The elephant in the room is the unstated, unaddressed issue that everyone tiptoes around. A healthy team or group doesn't let elephants wander around for long, because even a baby elephant takes up too much space, and consumes too much of the team's resources. And like real elephants, the older they get, the more expensive is their upkeep.
If we suspect the presence of elephants, we want to hunt them down, and either terminate them or shoo them away, but we must track them first. Here's Part I of a collection of indicators that elephants might be lurking about. This part emphasizes personal interactions and behavior.
- You're beyond careful — you're guarded
- You take care with what you say and how you say it, but sometimes the care required is so burdensome that entire subjects are off limits.
- Important topics are discussible with only a limited set of confidants
- You can discuss certain topics with trusted confidants, but with certain others, you can never discuss them — especially those with power.
- Keeping silent
- In meetings, real or virtual, you keep silent about some topics, or you see someone else keep silent about something you know they know about.
- You (or someone else) has asked a sympathetic leader for a private chat
- You or someone you know has confided in a sympathetic leader or manager about goings-on you can't discuss with the appropriate manager. The need to seek assistance elsewhere is evidence that something can't be discussed in the appropriate venue.
- You've been told directly to stop talking about something
- Your boss or a peer has advised you to stop raising a specific issue, "for your own good." Probably you aren't the first person to have received such advice. This advice can be a form of elephant-hiding thicket maintenance.
- Too-vigorous elephant denial
- You suspect the presence of an elepIf we suspect the presence of
elephants, we want to hunt
them down, but we must
track them firsthant, and you've tried to confirm your suspicion with peers. They vigorously denied the possibility — too vigorously.
- A, B, C, and possibly others, are in conversation. A speaks, and the eyes of B and C lock together, without a word spoken. B and C dare not speak openly, but they feel the need to communicate, by eye, "Are you thinking what I'm thinking?"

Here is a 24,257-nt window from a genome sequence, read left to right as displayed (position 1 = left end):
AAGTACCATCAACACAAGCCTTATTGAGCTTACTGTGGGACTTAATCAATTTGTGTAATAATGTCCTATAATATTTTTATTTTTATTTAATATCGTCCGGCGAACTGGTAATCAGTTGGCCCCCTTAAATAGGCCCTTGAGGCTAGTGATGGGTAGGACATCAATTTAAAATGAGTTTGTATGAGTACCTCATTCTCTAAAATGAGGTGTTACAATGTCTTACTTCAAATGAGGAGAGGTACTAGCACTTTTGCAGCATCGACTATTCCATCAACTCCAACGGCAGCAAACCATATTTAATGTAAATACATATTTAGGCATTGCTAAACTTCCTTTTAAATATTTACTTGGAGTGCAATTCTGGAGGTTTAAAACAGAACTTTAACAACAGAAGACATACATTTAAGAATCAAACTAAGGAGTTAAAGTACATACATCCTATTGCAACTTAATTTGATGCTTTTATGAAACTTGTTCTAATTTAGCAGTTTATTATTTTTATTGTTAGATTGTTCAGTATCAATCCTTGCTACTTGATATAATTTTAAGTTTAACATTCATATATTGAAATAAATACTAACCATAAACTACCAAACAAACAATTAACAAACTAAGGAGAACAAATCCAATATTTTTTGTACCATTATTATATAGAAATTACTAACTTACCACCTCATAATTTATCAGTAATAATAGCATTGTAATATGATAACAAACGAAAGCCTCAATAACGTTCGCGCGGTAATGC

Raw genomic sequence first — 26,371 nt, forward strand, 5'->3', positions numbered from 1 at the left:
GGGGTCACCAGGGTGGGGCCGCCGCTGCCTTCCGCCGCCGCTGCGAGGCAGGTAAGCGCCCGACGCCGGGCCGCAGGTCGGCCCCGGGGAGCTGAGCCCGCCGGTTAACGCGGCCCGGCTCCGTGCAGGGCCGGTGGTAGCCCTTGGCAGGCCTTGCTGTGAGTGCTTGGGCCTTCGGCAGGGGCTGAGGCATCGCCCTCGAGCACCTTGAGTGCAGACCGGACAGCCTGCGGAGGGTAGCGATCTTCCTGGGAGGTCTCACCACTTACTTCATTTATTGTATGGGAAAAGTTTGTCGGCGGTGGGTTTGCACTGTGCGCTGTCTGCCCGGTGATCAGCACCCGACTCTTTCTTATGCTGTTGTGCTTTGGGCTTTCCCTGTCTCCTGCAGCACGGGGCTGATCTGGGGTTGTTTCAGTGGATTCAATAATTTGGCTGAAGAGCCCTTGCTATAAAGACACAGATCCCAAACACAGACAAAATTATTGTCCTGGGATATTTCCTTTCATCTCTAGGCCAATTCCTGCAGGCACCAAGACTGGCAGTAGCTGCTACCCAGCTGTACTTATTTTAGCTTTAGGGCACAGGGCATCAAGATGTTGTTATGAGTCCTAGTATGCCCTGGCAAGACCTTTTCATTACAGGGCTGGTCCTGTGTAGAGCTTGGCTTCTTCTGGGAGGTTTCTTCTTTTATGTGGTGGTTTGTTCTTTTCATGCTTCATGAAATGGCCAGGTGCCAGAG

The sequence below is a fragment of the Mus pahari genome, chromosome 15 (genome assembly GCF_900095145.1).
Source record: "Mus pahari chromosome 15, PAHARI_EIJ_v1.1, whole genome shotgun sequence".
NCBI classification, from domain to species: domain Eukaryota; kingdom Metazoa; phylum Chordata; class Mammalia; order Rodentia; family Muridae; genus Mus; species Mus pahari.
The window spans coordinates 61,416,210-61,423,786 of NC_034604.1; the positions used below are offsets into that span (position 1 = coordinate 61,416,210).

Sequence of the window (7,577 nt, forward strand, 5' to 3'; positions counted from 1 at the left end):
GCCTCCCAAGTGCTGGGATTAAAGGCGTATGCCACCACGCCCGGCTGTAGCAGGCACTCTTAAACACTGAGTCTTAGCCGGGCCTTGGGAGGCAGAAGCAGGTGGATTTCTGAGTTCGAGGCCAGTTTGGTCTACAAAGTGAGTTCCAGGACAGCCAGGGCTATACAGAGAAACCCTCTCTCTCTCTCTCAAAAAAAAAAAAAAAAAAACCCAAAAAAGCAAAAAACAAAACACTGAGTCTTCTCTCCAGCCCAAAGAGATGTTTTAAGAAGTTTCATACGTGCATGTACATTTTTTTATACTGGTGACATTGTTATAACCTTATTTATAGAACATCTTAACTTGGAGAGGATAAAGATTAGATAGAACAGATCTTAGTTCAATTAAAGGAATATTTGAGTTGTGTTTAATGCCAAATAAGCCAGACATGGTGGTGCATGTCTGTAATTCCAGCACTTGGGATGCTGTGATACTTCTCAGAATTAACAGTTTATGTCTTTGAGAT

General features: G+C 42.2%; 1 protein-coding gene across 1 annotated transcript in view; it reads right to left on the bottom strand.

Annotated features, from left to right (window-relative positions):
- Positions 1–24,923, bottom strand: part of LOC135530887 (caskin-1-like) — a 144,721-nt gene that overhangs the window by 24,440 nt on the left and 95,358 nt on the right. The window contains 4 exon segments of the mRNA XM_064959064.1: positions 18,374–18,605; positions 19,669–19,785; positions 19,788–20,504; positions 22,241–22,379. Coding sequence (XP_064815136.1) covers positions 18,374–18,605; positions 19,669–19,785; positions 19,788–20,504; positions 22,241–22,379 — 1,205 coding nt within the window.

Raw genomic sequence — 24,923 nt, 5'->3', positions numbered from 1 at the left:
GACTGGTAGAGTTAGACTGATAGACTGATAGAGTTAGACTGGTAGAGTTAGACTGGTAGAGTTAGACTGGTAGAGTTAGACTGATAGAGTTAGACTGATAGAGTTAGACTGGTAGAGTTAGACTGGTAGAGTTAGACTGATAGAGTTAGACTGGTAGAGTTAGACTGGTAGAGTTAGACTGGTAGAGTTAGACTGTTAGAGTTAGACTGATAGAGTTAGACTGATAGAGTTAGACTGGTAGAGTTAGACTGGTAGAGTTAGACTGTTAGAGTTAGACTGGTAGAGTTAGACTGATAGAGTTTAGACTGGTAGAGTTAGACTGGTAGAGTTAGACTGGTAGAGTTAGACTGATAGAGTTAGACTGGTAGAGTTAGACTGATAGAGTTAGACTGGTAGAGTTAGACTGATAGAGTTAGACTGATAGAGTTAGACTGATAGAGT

- Sudden skidding stops or swerves
- You're engaged in conversation with another or others, talking quietly together about one elephant or another, when someone passes by or enters the room. Suddenly, halting possibly in mid-word, the speaker makes a quick shift to an innocent topic, giving the passerby the impression that the conversation was about that new topic. Your partners in conversation give no visible sign of recognizing the non sequitur.
Is every other day a tense, anxious, angry misery as you watch people around you, who couldn't even think their way through a game of Jacks, win at workplace politics and steal the credit and glory for just about everyone's best work including yours? Read 303 Secrets of Workplace Politics, filled with tips and techniques for succeeding in workplace politics. More info
For a discussion of the connection between "the elephant in the room" and confirmation bias, see "Confirmation Bias: Workplace Consequences Part I," Point Lookout for November 23, 2011.
Your comments are welcomeWould you like to see your comments posted here? rbrenmhXARWRMUvVyOdHlner@ChacxgDmtwOKrxnripPCoCanyon.comSend me your comments by email, or by Web form.
About Point Lookout
Thank you for reading this article. I hope you enjoyed it and found it useful, and that you'll consider recommending it to a friend.